Ellie Greenwich, who wrote songs that provided the soundtrack for a whole generation of teens, has died.
The Brooklyn-born writer joined forces with producer Phil Spector and her then-husband Jeff Barry to compose elaborately crafted “Wall of Sound” tunes for the likes of the Crystals and the Ronettes, just as the Beatles were about to lead a shift away from outside songwriters.
Working out of New York’s famed Brill Building, a haven for singer/songwriters, she also shepherded a young performer named Neil Diamond, producing his early hits “Cherry, Cherry” and “Kentucky Woman.”
All told, Greenwich’s songs sold tens of millions of copies, and yielded 25 gold and platinum records, according to the Songwriters Hall of Fame, into which she was inducted in 1991.
During 1963 alone, a year after she graduated university with an English degree, the trio hit the top-10 list with such tunes as the Crystals’ “Da Doo Ron Ron” and “Then He Kissed Me,” and the Ronettes’ “Be My Baby.” The following year, they hit No. 1 with the Dixie Cups’ “Chapel of Love.”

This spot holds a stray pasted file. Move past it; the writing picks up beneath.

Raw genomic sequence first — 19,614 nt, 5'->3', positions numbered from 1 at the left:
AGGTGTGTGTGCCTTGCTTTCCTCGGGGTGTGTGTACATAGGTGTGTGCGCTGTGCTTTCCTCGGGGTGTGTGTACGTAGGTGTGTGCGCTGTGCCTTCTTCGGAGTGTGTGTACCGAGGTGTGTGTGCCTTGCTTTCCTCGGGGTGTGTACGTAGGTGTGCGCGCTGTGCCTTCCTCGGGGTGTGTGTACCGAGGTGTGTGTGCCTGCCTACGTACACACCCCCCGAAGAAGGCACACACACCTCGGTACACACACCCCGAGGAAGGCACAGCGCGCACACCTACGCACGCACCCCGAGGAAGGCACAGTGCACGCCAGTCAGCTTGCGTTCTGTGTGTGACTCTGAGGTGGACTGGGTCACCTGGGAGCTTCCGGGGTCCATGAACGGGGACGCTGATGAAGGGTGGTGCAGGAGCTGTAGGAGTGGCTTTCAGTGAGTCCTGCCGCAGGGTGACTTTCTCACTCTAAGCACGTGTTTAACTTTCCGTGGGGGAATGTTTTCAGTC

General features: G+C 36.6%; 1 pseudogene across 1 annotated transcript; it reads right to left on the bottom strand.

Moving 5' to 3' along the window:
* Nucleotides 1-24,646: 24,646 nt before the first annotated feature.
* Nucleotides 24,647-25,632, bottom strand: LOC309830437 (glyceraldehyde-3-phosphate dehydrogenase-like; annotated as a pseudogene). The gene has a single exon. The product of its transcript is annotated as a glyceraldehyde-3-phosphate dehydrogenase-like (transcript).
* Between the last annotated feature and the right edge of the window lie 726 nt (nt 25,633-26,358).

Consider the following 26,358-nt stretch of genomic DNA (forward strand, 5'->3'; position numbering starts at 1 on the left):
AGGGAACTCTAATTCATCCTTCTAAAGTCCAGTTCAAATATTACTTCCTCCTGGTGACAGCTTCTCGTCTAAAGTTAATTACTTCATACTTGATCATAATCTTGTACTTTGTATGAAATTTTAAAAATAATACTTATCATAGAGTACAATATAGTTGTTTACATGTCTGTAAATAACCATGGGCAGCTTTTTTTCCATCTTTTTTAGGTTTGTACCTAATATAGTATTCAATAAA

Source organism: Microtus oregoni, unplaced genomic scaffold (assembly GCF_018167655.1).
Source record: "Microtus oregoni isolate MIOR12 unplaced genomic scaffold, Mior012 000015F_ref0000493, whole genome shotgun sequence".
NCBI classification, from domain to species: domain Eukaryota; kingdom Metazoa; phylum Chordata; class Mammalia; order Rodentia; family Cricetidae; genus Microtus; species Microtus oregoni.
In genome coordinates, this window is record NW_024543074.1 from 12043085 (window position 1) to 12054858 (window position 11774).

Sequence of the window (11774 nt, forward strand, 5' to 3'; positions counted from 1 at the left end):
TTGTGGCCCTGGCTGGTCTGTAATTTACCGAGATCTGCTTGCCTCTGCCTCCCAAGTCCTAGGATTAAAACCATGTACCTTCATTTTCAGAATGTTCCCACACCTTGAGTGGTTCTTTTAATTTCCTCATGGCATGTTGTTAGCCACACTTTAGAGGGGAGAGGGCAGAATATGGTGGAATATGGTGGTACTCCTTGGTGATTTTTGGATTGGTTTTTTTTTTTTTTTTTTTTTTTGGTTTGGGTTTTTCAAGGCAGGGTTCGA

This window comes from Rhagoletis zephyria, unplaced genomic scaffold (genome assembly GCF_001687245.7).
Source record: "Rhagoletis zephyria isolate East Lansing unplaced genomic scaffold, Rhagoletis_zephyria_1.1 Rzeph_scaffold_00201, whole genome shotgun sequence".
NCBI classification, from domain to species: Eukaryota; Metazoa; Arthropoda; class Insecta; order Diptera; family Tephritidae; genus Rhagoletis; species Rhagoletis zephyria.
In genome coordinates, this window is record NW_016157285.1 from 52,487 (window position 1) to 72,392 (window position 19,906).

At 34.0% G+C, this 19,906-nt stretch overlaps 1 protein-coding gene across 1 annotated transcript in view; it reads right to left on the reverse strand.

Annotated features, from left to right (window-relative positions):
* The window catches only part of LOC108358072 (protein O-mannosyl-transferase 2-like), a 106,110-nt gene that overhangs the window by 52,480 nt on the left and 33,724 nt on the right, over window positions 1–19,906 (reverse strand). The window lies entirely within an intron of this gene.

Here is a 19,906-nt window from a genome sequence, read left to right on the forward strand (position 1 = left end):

I actually had a lot of those songs — they came on these little plastic discs called “45’s” — and listened to them for hours on AM radio when I was in grade school. I never gave a second thought as to who wrote them. But Ms. Greenwich was a real pioneer; the pop music business is a tough world for anybody, and it must have been especially hard for a young woman in the early 1960’s.
“It wasn’t that accepted back then — a female being in that end of the business,” Greenwich said.
Even today, women usually break into the industry as singers. Greenwich was a good singer, but her Midas touch as a writer and producer earned her a perch in the Brill Building, New York City’s famed pop-music factory, along with Carole King. Greenwich told NPR that the girl groups she produced were not always happy about a woman being in charge.
“At first it was like, ‘Well, who does she think she is, giving us orders here or telling us what to do?’ ” Greenwich said. “But on the other end, if you were very open to them, they saw you could be their friend, and then it became an asset to be a woman dealing with girl groups.”
Thanks for the music, Ellie. You made a difference.